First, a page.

The Pealing of Bells

A century-old story sadly still current

After 15 years of successful dramaturgy, longtime Filipino theater troupe Pintig Cultural Group is remounting the musical, "Bells of Balangiga: The Musical," the story originating from the town of Balangiga, in the island province of Samar, east central Philippines. Playdates are April 27-30, and May 4-7, at the Light Opera Works, 1420 Maple Avenue in Evanston. For tickets, call 312-222-1551.

It is an event every Filipino, every person living in the United States, should not miss.

Balangiga is one of the southernmost towns in the province of Samar. A quiet Philippine province known for taking the first brunts of Pacific typhoons, Samar itself is historic because of Homonhon Island, the first island where Spanish explorer Ferdinand Magellan landed. How ironic that one of the first islands to be settled by Catholic Spain would also be one of the last symbolic sites of colonialism in the Philippines.

The play depicts Balangiga townsfolk fresh from the leaving of the last Spanish Catholic friar, and thus, the last symbol of colonialism in their town. When the U.S. soldiers landed on their shores, they immediately recognized a new colonizer, and determined to fight back using wits - until a resident girl is raped.

Whether the rape historically happened or not, residents still had cause to fight back using force. The U.S. soldiers had disrupted their way of life, often violently. Like the Spanish before them, residents met in secret and plotted their uprising. Needless to say, with only bolos, sharp knives and hands and punches, the residents fell heavily under gun and artillary fire.

The new colonizers, the Americans, took a Filipino town's most prized possession, the church's bells - a Spanish influence they had turned uniquely their own. Company C installed the bells in FE Warren Air Force Base in Cheyenne, Wyoming, where they remain today.

Groups in the Philippines and the U.S. say the soldiers took the bells as war booty. They and the Philippine government are lobbying for U.S. officials to return the bells to their rightful owners.

The play should be viewed in light of the larger history of the Spanish American War, and in turn the Filipino American War. "Bells of Balangiga" takes place in the middle of the former, when the United States had just entered the world stage and begun to follow patterns danced by former European colonizers, such as Spain, Portugal, England and France. One could see how unhappily history truly repeats itself, especially when this small incident, not even set in any big city such as Manila or Cebu, mirrors incidents in Afghanistan and Iraq.

From battles in Cuba and China, battle-weary U.S. soldiers came to Samar to follow President William McKinley's Manifest Destiny ideal already executed in the western U.S. against the Native Americans. They were burdened by homesickness and racism, and had been convinced of their superiority by a president inexperienced in imperialist sentiments.

McKinley's Manifest Destiny thinking is that U.S. expansion of their form of freedom and democracy is not only good, but it is obvious and inevitable, and divinely inspired.

"Bells of Balangiga," written by Rodolfo Carlos Vera and directed by Louie Pascasio, is an imporant reminder that not much has changed in over 100 years of U.S. thinking. In the 2004 Republican National Convention wherein President Geroge W. Bush accepted his second nomination for president of the U.S., he gave an address that could have been said in 1901, with resounding echoes:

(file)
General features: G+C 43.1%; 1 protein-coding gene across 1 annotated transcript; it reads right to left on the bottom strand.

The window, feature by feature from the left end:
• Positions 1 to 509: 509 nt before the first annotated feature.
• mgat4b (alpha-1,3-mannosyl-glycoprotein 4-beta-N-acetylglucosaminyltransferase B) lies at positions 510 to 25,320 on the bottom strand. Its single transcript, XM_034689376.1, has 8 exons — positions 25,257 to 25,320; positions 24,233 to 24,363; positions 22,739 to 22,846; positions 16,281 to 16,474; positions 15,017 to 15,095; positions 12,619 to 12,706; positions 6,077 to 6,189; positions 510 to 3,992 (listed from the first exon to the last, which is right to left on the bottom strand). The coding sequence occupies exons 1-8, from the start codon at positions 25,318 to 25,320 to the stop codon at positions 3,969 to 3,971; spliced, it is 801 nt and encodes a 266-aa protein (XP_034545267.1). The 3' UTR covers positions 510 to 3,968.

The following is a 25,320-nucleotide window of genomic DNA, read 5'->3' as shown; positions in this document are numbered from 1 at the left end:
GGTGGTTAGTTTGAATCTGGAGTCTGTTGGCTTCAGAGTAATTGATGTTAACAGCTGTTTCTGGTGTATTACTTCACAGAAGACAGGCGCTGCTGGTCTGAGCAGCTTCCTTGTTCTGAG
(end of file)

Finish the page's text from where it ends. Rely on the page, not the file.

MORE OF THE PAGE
"The progress we and our friends and allies seek in the broader Middle East will not come easily, or all at once. Yet Americans, of all people, should never be surprised by the power of liberty to transform lives and nations. That power brought settlers on perilous journeys, inspired colonies to rebellion, ended the sin of slavery, and set our nation against the tyrannies of the 20th century. We were honored to aid the rise of democracy in Germany and Japan and Nicaragua and Central Europe and the Baltics - and that noble story goes on. I believe that America is called to lead the cause of freedom in a new century. I believe that millions in the Middle East plead in silence for their liberty. I believe that given the chance, they will embrace the most honorable form of government ever devised by man. I believe all these things because freedom is not America's gift to the world, it is the almighty God's gift to every man and woman in this world."

That paragraph was taken verbatim from the White House Web site's collection of presidential speeches.

"Manifest Destiny is now unilateral preemptive strike, and [as in Spain] Christianity is now freedom," 1970s martial law activist Baltazar Pinguel said, during Pintig's 15th anniversary where the Bernard Stone documentary, "Two Bells/Two Worlds" was shown. He said that even the U.S. forgets - or worse, ignores - the lessons of history.

Balangiga is now a large municipality of 13 smaller barangays. The town plaza is surrounded by a playground, a stage, municipal buildings and city hall. Each September, residents and tourists gather around the plaza to participate in several days' festivities; the highlight is a reenactment by teenagers of the battle between their ancestors and the Americans. It is the town's largest tourist draw.

A basketball hoop stands in the middle of the plaza when it is quiet. One wonders what effect the bells would have on a simple fishing town like this, should the bells be returned. To a near corner stands St. Anthony Church, squat and elegant, painted a creamy white, its belltower whistling in the wind, waiting.

this piece was supposed to appear in the april issue of the fil-am community builder, but missed its deadline. oh wells. :-( it's ok. the editors said to tweak it for may. yay!
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